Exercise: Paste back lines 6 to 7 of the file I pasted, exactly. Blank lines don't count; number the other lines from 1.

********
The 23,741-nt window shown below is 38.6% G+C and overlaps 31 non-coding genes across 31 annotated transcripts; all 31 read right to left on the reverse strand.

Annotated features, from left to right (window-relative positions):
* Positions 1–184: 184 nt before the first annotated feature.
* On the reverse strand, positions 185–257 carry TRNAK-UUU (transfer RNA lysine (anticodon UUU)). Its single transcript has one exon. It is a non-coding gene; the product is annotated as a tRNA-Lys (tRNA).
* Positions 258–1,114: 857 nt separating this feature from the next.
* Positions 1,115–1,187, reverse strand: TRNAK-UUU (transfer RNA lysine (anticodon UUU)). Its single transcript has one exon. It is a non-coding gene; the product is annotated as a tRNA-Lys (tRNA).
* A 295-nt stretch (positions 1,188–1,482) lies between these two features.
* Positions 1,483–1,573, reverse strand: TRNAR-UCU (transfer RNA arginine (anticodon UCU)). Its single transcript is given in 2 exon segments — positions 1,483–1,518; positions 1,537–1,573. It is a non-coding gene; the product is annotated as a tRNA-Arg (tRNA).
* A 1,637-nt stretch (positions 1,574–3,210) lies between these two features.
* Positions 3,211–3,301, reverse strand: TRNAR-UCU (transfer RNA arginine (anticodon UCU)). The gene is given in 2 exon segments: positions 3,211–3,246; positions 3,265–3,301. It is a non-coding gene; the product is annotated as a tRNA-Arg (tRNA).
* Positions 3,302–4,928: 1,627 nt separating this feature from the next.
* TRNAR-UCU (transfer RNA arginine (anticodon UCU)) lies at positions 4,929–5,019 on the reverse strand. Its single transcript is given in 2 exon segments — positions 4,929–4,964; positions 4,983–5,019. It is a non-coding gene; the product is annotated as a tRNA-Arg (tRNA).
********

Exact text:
* Positions 1,115–1,187, reverse strand: TRNAK-UUU (transfer RNA lysine (anticodon UUU)). Its single transcript has one exon. It is a non-coding gene; the product is annotated as a tRNA-Lys (tRNA).
* A 295-nt stretch (positions 1,188–1,482) lies between these two features.